contest'' to a ticket which I felt sure was issued unfairly, and
explaining my position to the judge, who then has the option to
waive the fine. The judge was extremely condescending, and
hardly looked like he listened to what I said before he told me
to pay the ticket. I later heard from a friend that the only
time she had heard of someone having a fine overturned this way
was in a case of identity theft (i.e., someone showed a stolen
driver's license after being pulled over, and the license owner
was sent a ticket). I regretted having wasted the time standing
in line early in the morning and sitting for hours in the
Someone once gave me a tip, which proved very beneficial in a
very similar situation. I decided to go to court so made an
appointment, as late as they would possible allow it. A couple
days before the appointment, I called and cancelled. They will
let you reschedule once. Again, I took the latest possible
appointment. By the time I finally appeared in court, it was a
couple of months after the fact and the officer did not show up,
in which case the case was dismissed. The person who gave me the
tip said (and I do not know if this is true) that officers do
not get paid for appearing in these kinds op cases but they have
to. When the case is a couple of months old, they often decide
not to show up. In my case it worked.
My husband and I were once stopped for a moving violation
(using the carpool lane on the Bay Bridge outside commute
hours), which we felt was an innocent mistake because (at that
time) the signage was so poor that it was nearly impossible to
tell that you were not allowed to use the carpool lanes off
commute hours. There were four of us in the car, on the way to
our wedding shower, of all things. The ticket was huge, so we
decided to go to traffic court (Oakland) to contest it. After
quite a bit of hassle (you have to get there before the court
opens to sign up for a court appearance b/c people line up
outside in order to make it on that day's docket), and sitting
around for four hours listening to a large number of very poor
people explaining, not very well, to the magistrate why they
had caused a ruckus on BART, spit on the sidewalk, etcetera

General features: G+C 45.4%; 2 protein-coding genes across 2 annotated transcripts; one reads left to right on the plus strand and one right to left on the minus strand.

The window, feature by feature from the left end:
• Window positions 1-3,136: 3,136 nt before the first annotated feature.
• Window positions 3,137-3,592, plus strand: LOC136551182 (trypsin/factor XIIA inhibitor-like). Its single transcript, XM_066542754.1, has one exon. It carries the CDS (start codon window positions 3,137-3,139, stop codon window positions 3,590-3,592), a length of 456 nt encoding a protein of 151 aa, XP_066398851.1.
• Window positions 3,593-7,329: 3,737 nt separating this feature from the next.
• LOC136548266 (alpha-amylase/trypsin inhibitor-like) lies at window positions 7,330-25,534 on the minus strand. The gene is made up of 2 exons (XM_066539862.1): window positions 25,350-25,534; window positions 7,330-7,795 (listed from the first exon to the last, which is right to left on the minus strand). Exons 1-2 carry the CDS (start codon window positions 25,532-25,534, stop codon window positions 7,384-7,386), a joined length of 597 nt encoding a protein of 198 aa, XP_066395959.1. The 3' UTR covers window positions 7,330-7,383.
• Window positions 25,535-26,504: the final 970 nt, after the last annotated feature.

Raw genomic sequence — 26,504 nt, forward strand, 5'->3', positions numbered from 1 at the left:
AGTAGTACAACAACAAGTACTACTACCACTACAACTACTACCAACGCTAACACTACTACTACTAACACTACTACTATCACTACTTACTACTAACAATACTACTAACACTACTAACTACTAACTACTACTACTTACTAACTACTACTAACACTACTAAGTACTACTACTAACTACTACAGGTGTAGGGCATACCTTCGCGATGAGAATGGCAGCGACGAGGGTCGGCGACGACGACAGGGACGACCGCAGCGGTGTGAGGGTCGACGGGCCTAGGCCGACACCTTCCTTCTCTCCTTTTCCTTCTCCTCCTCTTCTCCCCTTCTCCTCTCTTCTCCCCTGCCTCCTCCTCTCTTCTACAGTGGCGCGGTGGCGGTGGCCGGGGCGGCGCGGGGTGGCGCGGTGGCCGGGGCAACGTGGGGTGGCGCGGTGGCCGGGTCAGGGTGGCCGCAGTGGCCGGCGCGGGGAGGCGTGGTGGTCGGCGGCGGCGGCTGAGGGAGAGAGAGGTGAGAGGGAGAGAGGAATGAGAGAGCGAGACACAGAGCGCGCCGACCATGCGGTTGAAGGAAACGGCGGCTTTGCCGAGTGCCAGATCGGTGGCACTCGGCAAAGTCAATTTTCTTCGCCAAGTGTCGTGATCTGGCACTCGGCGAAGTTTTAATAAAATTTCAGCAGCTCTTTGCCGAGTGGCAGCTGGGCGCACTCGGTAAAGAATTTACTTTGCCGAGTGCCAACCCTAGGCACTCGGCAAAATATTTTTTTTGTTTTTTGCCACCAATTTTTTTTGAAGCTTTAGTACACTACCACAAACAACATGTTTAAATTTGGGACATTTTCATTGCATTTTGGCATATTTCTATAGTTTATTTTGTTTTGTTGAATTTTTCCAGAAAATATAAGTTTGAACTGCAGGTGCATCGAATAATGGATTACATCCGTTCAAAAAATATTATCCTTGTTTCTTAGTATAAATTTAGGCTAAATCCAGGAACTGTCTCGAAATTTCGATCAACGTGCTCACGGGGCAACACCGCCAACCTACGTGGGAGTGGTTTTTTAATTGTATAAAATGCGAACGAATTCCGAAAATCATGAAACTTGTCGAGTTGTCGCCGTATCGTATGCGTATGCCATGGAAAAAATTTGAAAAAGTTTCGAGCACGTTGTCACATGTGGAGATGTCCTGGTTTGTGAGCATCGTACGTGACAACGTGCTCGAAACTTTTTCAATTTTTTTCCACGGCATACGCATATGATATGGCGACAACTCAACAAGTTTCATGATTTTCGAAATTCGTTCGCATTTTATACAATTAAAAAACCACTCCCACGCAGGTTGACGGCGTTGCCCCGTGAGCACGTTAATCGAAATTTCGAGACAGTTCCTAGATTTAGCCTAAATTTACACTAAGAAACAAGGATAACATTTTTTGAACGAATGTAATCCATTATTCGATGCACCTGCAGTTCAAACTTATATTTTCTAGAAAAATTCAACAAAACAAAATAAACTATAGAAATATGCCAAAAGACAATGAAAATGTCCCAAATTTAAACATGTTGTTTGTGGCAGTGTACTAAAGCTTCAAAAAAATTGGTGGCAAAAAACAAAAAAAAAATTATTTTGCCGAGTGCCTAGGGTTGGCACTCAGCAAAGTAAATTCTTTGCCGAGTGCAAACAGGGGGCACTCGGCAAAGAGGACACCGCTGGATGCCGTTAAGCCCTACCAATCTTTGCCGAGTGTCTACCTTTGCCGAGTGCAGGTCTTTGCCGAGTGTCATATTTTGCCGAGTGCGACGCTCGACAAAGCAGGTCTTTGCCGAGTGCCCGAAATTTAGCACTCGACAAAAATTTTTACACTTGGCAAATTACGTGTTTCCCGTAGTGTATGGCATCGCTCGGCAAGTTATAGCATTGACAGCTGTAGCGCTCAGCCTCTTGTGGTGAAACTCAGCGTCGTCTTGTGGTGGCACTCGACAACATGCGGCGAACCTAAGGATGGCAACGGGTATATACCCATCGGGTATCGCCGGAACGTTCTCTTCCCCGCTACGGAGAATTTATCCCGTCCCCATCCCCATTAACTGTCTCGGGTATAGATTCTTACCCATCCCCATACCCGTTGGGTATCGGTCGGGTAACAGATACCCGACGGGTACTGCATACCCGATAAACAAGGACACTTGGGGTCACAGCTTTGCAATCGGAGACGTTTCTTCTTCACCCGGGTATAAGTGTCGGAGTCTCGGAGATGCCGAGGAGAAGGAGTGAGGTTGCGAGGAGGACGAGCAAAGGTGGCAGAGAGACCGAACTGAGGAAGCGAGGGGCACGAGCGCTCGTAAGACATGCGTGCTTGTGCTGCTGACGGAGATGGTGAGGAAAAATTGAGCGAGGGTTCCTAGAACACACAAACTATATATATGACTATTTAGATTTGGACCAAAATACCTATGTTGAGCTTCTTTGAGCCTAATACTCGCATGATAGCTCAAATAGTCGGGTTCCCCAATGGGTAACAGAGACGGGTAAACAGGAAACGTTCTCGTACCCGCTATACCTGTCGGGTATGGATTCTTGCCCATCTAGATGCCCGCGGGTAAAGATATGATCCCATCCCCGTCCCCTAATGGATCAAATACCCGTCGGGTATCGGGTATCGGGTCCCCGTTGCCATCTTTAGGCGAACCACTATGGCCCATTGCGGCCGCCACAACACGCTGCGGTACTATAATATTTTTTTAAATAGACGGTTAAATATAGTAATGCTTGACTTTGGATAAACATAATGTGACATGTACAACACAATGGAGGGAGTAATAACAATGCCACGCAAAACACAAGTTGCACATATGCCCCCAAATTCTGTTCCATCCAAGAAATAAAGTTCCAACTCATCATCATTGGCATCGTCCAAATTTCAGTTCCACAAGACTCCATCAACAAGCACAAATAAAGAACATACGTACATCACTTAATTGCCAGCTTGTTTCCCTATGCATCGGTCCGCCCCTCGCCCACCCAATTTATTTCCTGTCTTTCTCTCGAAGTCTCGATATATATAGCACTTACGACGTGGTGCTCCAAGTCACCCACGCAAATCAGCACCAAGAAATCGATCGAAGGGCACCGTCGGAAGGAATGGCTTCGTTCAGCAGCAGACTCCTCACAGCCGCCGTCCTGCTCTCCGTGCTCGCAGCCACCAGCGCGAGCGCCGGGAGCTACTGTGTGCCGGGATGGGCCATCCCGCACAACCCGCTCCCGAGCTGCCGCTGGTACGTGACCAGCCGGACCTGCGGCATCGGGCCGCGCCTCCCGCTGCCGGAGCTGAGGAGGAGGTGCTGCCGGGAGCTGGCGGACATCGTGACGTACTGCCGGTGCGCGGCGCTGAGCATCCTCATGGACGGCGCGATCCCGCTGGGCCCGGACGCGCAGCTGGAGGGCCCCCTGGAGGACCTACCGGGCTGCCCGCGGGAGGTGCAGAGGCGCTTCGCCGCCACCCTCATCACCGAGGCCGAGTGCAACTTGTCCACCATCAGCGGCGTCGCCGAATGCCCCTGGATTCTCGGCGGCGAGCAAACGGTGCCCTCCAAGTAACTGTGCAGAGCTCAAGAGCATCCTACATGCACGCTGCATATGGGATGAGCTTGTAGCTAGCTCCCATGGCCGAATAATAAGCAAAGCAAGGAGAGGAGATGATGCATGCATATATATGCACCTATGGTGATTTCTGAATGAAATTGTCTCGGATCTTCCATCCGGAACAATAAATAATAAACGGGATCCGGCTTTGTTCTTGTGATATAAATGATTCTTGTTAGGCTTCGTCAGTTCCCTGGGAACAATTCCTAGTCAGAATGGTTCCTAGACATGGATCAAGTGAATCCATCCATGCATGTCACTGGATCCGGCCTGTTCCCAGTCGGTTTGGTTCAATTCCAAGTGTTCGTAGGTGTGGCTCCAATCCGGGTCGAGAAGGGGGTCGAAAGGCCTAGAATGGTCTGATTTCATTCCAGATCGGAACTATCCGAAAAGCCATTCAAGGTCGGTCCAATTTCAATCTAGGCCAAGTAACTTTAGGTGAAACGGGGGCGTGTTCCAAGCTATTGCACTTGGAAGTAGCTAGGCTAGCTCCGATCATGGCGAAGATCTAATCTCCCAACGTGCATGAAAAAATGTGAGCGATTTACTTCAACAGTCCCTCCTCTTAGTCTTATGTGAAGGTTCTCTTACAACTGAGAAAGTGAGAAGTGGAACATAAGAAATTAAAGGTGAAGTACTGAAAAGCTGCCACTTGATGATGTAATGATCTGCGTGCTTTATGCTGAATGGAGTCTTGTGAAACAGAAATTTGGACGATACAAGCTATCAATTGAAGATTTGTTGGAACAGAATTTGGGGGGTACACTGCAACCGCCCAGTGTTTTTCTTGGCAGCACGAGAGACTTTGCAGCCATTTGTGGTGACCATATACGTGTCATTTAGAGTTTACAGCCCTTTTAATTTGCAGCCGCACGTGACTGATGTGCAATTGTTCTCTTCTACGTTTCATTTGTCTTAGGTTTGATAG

(things it seems only poor folk are ever given citations for),
we noticed that except in the most ludicrous instances or for
the most combattive individuals, there seemed to be a reduction
of the fine just for going to the trouble of showing up. You
probably can't prove that you really stopped: it's your word
against that of the officer who stopped you. But if Berkeley's
traffic court is anything like Oakland's, then you may end up
paying a much smaller fine. Ours was reduced from over $200 to
just under $100. Good luck!
Contest the ticket! I have contested many citations, one with
many of the same circumstances you describe. You will be judged
on your delivery of the facts biased on what the Judge believes,
and mostly the manner in which the Judge is able to sum up your
character in the short time you present your case. I was
truthful and willing to accept the decision of the Judge, which
I made clear prior to stating the facts. If you pled ''No
Contest'', my experience has been that attending traffic is an
option. In addition, if the officer issuing the citation is not
present, the ticket/citation was dismissed. I am a beliver of
exercising one's rights and as such I have contested many
tickets/citations. Results varied. Some citations were
dismissed, others were not. (I am not necessarily proud to
state that I have earned a Ph.D. from traffic school)! The
experiences renewed my faith in a system which I viewed as
bureaucratic, unresponsive and for the most part, against ME.
One who believes in the system
I don't know directly about traffic violations, but I can tell
you that once I got a parking ticket that wasn't justified, and
all I had to do was go to City Hall or someplace of that sort,
and swear to my story on tape. Since I had nothing else on my
record, the person in charge dismissed the ticket. This was in
Berkeley several years ago.
No, you cannot go to traffic school if you go to court.
You ''waive your right'' for traffic school, which is then up to
the court's ''discretion.'' I found out the hard way that the
court rarely grants traffic school -- and it took three court
appearances (i.e., three days of missed work) to find this out.
So I now have a point on my record when I could have just gone
to traffic school. I think this is unjust but you can learn
from my bad experience. Don't fight the ticket if you can go to